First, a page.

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Comcast PAC Gave Money To Every Senator Examining Time Warner Cable Merger

artor3 Re:This is how America ceases to be great (133 comments)

it seems to me that the US standards of living should've been 10x what the rest of the world had ... I don't see life in the US being 10x better

Has it occurred to you that maybe you just had unrealistic expectations?

5 days ago
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Comcast PAC Gave Money To Every Senator Examining Time Warner Cable Merger

artor3 Re:This is how America ceases to be great (133 comments)

America was and is great. How can you judge a country's greatness, if not by the quality of life it affords to its people? And the average person born in the US has a significantly higher quality of life than at least 80% of the world's population.

The US could certainly be a lot better, but to say it isn't and never was great smacks of knee-jerk cynicism masquerading as wisdom.

5 days ago
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Nat Geo Writer: Science Is Running Out of "Great" Things To Discover

artor3 Re:Level of public funding ? (289 comments)

Science funding as a percentage of GDP has actually been remarkably consistent at around 2.5% going back several decades. Note that that is total funding. The split between industry and public funding used to be fairly even, but in the last 20 years the balance has shifted sharply towards industry. And industry, of course, prefers to spend on things that will be profitable in the next few years. So we see great advancements in consumer electronics, medicine, etc., but not so much in basic understanding of the universe.

That's not necessarily a bad thing. Science is worthless if we don't use it in practical applications. But if we're looking for reasons why less basic research is getting done, this could play a role.

5 days ago
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Ties of the Matrix: An Exercise in Combinatorics

artor3 Started something (51 comments)

The Matrix Reloaded started something when 'The Merovingian' wore a number of very flashy ties.

Did it?

about two weeks ago
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Why No Executive Order To Stop NSA Metadata Collection?

artor3 Re:No Law (312 comments)

The executive branch has the authority to delay implementation of laws in order to make those laws work better. This has been done THOUSANDS of times in the past, and has been upheld by the courts whenever challenged. It is absolutely a routine part of how the American government works.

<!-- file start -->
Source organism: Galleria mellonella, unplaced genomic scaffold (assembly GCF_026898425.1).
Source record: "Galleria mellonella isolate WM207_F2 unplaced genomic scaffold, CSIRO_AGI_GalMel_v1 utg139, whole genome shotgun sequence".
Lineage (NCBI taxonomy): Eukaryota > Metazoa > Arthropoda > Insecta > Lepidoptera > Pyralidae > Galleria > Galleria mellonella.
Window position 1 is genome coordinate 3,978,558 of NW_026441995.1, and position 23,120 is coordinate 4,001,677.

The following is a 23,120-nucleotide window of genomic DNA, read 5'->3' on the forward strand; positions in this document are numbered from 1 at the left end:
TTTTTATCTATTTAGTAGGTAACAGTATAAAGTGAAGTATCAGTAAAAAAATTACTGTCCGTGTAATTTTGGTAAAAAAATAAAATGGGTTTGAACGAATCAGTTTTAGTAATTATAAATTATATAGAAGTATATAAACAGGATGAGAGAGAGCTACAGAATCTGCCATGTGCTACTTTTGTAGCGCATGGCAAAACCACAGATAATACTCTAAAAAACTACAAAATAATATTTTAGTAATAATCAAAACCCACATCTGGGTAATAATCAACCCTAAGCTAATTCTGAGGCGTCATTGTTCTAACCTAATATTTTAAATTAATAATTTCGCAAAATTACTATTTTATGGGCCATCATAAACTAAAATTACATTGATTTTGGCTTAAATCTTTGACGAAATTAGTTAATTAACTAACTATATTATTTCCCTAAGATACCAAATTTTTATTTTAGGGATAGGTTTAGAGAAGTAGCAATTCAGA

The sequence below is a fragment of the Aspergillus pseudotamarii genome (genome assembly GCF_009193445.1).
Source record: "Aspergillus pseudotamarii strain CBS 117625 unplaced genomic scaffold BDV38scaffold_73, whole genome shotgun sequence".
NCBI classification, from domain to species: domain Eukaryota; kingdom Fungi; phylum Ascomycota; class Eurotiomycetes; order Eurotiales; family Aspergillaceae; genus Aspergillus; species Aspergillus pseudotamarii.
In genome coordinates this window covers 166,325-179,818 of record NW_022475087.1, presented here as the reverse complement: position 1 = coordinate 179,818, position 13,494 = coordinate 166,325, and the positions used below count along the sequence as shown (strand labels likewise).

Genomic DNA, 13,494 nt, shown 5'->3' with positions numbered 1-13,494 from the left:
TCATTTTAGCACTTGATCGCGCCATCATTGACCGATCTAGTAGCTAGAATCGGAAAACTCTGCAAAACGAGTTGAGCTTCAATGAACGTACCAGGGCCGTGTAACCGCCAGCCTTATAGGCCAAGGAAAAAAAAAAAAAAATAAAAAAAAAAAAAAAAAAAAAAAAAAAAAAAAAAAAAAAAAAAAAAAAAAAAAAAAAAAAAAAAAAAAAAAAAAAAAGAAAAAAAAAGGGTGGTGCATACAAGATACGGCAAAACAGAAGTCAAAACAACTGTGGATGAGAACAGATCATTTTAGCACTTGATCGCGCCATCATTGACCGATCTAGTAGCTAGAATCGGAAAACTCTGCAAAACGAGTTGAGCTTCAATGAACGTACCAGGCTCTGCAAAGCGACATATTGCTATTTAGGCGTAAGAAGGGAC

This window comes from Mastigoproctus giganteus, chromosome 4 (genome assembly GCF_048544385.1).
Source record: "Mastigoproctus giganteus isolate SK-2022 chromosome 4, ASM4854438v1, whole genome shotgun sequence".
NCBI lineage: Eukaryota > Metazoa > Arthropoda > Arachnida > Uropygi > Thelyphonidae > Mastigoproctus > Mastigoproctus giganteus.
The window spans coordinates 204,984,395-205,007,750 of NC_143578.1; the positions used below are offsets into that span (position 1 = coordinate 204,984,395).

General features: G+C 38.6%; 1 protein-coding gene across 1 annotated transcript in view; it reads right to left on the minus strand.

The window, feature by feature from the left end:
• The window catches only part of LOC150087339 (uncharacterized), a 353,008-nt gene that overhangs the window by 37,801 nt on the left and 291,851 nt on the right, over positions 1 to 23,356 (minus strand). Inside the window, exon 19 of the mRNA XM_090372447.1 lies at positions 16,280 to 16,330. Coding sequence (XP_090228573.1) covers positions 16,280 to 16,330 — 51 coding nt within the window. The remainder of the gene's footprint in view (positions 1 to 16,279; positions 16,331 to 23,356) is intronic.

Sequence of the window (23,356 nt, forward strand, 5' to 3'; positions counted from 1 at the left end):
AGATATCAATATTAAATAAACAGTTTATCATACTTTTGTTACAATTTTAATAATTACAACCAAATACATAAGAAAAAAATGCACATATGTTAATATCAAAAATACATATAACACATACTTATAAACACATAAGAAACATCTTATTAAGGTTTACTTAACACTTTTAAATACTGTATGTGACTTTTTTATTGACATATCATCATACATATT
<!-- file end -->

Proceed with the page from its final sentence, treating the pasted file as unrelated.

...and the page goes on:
Republicans are strategically howling about this, just like they did when he appointed "czars" to manage certain departments (a practice started by Nixon). It's just a tactic. A trick, to make the uneducated masses think Obama is doing something bad. You fell for it, because you're gullible.

about two weeks ago
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A Rock Paper Scissors Brainteaser

artor3 Re:50% paper and 50% rock ? (167 comments)

How would the opponent overguess you? You can delay your strategy switch for as little or as much time as you like, since their best strategy only breaks even.

If they don't know what you're doing, you could rack up more wins by exploiting flaws in their strategy, and rack up even more wins when they "wise up" and try to counter you. I guess the difference between our answers is that I'm treating this as an actual game against another person, whereas you're looking for more a game theoretical optimum.

Now, if your opponent does have perfect knowledge of your strategy, then randomly alternating between the strategies would be the best approach, which is effectively the same as your 1/3 rock, 2/3 paper idea. By the way, I ran some sims in matlab just now, and I'm getting the optimum to be bang on 1/3-2/3, so the math might not be so interesting after all :-(

There are only two degrees of freedom: the probability that we pick paper (assume we pick rock the rest of the time -- picking scissors should never make sense); and the probability that our opponent picks scissors when they have the choice. I'm assuming that our opponent never intentionally chooses rock. That seems fair since our plan involves throwing paper more often than not.

Making a meshgrid of those two probabilities in 1% increments, running 100k games at each point, and then taking the minimum along the axis of our opponent's choice (i.e. assuming they always pick the best strategy), I find a peak at 68% with us having a 16% advantage, which is about 1-in-6. So it looks like your initial guess in the other post was correct.

about two weeks ago
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A Rock Paper Scissors Brainteaser

artor3 Re:50% paper and 50% rock ? (167 comments)

I think you have an error in there. His best strategy in your example would be to always use paper, in which case he's doing the exact same thing as you are, and so the odds are even.

I think your best strategy would have to involve reacting to his. Start with 100% paper until you see what he's throwing when he's not throwing rock. This gives you at least even odds regardless of what he does.

He'll probably start throwing scissors, at which point you switch to you switch to 50% rock 50% paper. This will have you win 2/4, lose 1/4, draw 1/4.

He should respond by starting to throw paper. so you just go back to 100% paper and win half the time. If he switches back to scissors, you start throwing rock again.

The goal is to use long stretches of paper to for him into 50R:50S (which only breaks even at best), and then switch to 50R:50P to pick up some wins until he switches back 50R:50P (again, he'll only be able to break even). So when he's properly countering you, he can only break even, and every time you switch strategies you should pick up some extra wins. If he tries to go for a midpoint (50:25:25) he'll lose to either of your two strategies.